Profiling & LUT Based HDR Calibration

As no meta-data is needed to put the display into HDR mode, direct profiling can be used, either via a patch generator, or via direct HDMI output from the LightSpace CMS laptop.

First, put up a small size (approx. 10% by area) patch window using the Upload menu if usig a external patch generator, or via the Network Manager if using the Calibration Client Java App, and while displaying 100% white using the Manual Measure mode of LightSpace CMS record the peak white value.

The measured peak white value needs to be used to generate and save a new ST2084_Rec2020 colour space for the specific display in use, using this maximum peak luminance value as the clip point for the display. Name the new colour space something you will easily remember.

Note: the Nits value in the ST2084 colour space can be set to any value, although matching the peak of the display as measured makes logical sense.

The 'EOTF Nits' option can be used to add a 'Soft Roll Off' (SR) or 'Tone Mapping' to the new ST2084 Colour Space, which should NOT be used for Grading Displays, as when grading it is imperative that the display 'clips' at its max peak value. Soft Roll Off is only viable for end user Home HDR TVs, and when performing on-set viewing of HDR footage, for example.

The 'Soft roll off Limit' (Nits) is based on the source material to be viewed, as the aim is to roll-off to the point at which there is no further detail in the source footage. Using a lower value will clip information unnecessarily, and using a higher value will generate flat white spots in the viewed image. The 'Soft roll off Start' is based on the display's peak luma value (as entered into the 'nits' box), and is defined as a percentage point before the max nits clip point of the TV being calibrated, and should be set to generate the required roll-off curve.

Note: The configuration of 'Soft Roll Off' is something that can drastically alter the perception of any HDR display, as different roll off values are required for the different peak luma values used when grading source material. One size will not fit all, due to the issues outlined above. This is one of the problems with HDR TVs without the ability to alter the EOTF - they are attempting to use one Roll Off setting for all source material.

In the example below the HDR display to be profiled has a max luminance of 1108.4 nits (set to be a 1100 nits target) and a 0.0018 min, with a source material (mastering) peak luminance of 2000 nits, and roll off starting at 90% of 1100 nits, with no multiplier in use.

Note: The 'Load' buttons can be user to load into the ST2084 Parameters widow the Min and Max Luma values from the 'Destination' colour space in use.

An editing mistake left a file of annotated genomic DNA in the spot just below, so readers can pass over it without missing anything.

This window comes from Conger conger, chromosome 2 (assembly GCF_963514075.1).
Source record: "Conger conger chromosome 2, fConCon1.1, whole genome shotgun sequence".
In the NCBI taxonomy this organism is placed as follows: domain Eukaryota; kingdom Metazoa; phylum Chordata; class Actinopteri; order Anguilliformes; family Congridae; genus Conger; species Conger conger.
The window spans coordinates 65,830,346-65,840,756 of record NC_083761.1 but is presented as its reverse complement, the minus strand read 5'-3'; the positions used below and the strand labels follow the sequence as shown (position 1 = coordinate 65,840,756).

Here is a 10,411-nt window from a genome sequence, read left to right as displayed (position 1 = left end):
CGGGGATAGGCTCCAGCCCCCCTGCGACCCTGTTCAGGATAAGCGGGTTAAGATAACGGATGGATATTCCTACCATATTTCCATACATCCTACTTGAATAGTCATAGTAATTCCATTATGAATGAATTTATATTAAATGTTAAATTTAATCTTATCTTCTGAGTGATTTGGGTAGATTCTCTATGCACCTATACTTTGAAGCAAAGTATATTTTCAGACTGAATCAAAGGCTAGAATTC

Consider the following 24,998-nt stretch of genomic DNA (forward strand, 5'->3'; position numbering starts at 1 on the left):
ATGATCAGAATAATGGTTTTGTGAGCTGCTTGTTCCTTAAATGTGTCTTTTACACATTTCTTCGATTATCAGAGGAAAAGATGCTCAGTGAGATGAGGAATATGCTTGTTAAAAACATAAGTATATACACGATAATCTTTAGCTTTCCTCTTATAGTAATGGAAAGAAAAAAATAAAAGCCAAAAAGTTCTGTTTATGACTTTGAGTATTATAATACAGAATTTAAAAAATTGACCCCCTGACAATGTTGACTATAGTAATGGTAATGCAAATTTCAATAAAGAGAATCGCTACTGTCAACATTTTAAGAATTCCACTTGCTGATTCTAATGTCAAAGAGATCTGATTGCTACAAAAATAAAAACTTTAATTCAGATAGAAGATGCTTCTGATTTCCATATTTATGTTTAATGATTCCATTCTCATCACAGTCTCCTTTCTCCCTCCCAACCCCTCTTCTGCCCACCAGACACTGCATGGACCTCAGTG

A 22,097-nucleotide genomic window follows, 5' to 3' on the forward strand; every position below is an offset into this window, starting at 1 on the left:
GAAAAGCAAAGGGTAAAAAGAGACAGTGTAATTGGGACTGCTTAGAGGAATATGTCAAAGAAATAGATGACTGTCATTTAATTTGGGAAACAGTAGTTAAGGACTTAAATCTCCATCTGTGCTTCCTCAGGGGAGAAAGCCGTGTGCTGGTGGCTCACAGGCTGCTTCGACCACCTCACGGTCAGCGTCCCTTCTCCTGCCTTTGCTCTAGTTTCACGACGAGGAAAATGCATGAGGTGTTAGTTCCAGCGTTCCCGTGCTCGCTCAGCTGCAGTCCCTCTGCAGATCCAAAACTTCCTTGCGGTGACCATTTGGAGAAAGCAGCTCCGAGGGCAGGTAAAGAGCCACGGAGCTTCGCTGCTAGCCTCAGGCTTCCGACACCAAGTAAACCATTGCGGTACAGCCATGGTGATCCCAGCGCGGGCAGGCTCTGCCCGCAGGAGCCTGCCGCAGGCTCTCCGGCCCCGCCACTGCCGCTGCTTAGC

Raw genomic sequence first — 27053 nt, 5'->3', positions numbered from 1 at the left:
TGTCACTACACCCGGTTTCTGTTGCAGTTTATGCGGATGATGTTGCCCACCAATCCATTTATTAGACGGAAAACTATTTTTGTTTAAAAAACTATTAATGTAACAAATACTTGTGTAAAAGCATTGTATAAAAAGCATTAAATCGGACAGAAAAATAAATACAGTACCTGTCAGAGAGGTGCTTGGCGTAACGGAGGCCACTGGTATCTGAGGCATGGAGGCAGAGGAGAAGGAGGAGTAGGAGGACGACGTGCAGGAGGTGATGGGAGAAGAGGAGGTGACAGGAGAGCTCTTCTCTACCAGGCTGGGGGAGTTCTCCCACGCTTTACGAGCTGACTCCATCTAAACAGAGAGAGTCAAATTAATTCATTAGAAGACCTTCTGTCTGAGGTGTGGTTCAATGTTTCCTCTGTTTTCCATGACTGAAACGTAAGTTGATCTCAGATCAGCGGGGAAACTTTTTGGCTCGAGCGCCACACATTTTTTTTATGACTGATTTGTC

HDR10 Calibration

Note: The 'BT2390-1 'Tone Mapping' option use the BT2390-1 specification for roll-off, and has no user user parameters, other than setting the display's specific max and min luma values.

The 'Multiplier' for projection HDR re-scales the EOTF nits value, based on the Multiplier value used. For example, a value of x10 will effectively change an EOTF peak nits value of 97 nits into a perceived level of 970 nits. A value of x1, as shown above will have no effect on the ST2084 scaling.

As the name suggests, this function is used for projection based HDR, as while there is no projection HDR standard, the 'trick' used (including for Dolby Projection HDR) is to use a multiplier (nominally x10) to enable an HDR image to be viewed on a display with a much lower peak luminance output.

When a Multiplier value is used it will 'multiply' the value already in the EOTF nits box by the Multiplier value, enabling a new saved ST2084 Colour space work to correctly when used to compare a 'Multiplier' based display profile to it.

An example application would be to enable a projector that has a peak nits value of only 56 nits to 'mimic' HDR operation through the use of a x10 multiplier, which will re-scale the peak EOTF value to 560 nits, as shown here, this time using the BT2390-1 Tone Mapping option.

HDR Multiplier

When a Multiplier value is used it will 'multiply' the value already in the EOTF nits box by the Multiplier value, to allow the new 'perceived' peak luma value to be used for calibration.

When calibrating an HDR ST2084 display you will need to 'save' a new ST2084 Colour Space with the correct 'Nits' value (and Multiplier if used) for the display being calibrated, otherwise the the Gamma profile will not have the correct target to map to, as the default standard is always referenced to 10000 nits!

Note: When verifying the calibration of a home HDR TV it may be better to not use a Soft Roll Off value when defining the new ST2084 colour space reference, and instead use a hard clip, as this will better define the underlying capabilities of the TV.